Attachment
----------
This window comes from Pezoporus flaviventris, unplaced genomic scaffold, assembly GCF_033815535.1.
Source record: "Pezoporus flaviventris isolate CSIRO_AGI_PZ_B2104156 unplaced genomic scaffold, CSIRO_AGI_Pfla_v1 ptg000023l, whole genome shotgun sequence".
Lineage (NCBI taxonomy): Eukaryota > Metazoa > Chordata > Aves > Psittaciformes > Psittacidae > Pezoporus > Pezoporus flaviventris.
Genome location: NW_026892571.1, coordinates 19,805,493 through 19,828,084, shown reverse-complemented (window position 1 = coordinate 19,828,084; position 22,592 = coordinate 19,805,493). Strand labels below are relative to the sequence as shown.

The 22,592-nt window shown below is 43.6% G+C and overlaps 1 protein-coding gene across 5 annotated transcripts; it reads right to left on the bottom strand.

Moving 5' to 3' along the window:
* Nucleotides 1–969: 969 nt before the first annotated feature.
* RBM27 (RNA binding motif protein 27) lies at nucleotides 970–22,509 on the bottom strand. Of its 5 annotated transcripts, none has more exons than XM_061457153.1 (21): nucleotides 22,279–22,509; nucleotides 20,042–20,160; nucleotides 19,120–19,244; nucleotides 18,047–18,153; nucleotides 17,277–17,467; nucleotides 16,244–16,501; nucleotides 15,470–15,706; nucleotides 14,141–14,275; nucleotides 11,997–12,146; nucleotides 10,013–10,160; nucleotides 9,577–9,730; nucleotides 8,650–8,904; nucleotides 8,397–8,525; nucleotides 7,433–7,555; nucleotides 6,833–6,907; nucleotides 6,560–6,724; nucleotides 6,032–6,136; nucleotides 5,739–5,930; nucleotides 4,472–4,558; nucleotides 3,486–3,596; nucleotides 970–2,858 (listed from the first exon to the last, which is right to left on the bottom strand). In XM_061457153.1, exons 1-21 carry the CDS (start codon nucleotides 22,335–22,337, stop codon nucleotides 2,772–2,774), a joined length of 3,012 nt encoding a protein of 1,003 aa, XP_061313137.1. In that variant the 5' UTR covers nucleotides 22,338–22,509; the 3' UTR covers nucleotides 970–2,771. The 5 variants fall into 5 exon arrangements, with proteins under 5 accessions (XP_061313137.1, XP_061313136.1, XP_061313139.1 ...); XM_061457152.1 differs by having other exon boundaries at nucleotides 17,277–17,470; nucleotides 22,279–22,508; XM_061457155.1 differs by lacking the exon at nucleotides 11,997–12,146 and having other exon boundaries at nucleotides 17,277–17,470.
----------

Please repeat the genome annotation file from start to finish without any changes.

This window comes from Pezoporus flaviventris, unplaced genomic scaffold, assembly GCF_033815535.1.
Source record: "Pezoporus flaviventris isolate CSIRO_AGI_PZ_B2104156 unplaced genomic scaffold, CSIRO_AGI_Pfla_v1 ptg000023l, whole genome shotgun sequence".
Lineage (NCBI taxonomy): Eukaryota > Metazoa > Chordata > Aves > Psittaciformes > Psittacidae > Pezoporus > Pezoporus flaviventris.
Genome location: NW_026892571.1, coordinates 19,805,493 through 19,828,084, shown reverse-complemented (window position 1 = coordinate 19,828,084; position 22,592 = coordinate 19,805,493). Strand labels below are relative to the sequence as shown.

The 22,592-nt window shown below is 43.6% G+C and overlaps 1 protein-coding gene across 5 annotated transcripts; it reads right to left on the bottom strand.

Moving 5' to 3' along the window:
* Nucleotides 1–969: 969 nt before the first annotated feature.
* RBM27 (RNA binding motif protein 27) lies at nucleotides 970–22,509 on the bottom strand. Of its 5 annotated transcripts, none has more exons than XM_061457153.1 (21): nucleotides 22,279–22,509; nucleotides 20,042–20,160; nucleotides 19,120–19,244; nucleotides 18,047–18,153; nucleotides 17,277–17,467; nucleotides 16,244–16,501; nucleotides 15,470–15,706; nucleotides 14,141–14,275; nucleotides 11,997–12,146; nucleotides 10,013–10,160; nucleotides 9,577–9,730; nucleotides 8,650–8,904; nucleotides 8,397–8,525; nucleotides 7,433–7,555; nucleotides 6,833–6,907; nucleotides 6,560–6,724; nucleotides 6,032–6,136; nucleotides 5,739–5,930; nucleotides 4,472–4,558; nucleotides 3,486–3,596; nucleotides 970–2,858 (listed from the first exon to the last, which is right to left on the bottom strand). In XM_061457153.1, exons 1-21 carry the CDS (start codon nucleotides 22,335–22,337, stop codon nucleotides 2,772–2,774), a joined length of 3,012 nt encoding a protein of 1,003 aa, XP_061313137.1. In that variant the 5' UTR covers nucleotides 22,338–22,509; the 3' UTR covers nucleotides 970–2,771. The 5 variants fall into 5 exon arrangements, with proteins under 5 accessions (XP_061313137.1, XP_061313136.1, XP_061313139.1 ...); XM_061457152.1 differs by having other exon boundaries at nucleotides 17,277–17,470; nucleotides 22,279–22,508; XM_061457155.1 differs by lacking the exon at nucleotides 11,997–12,146 and having other exon boundaries at nucleotides 17,277–17,470.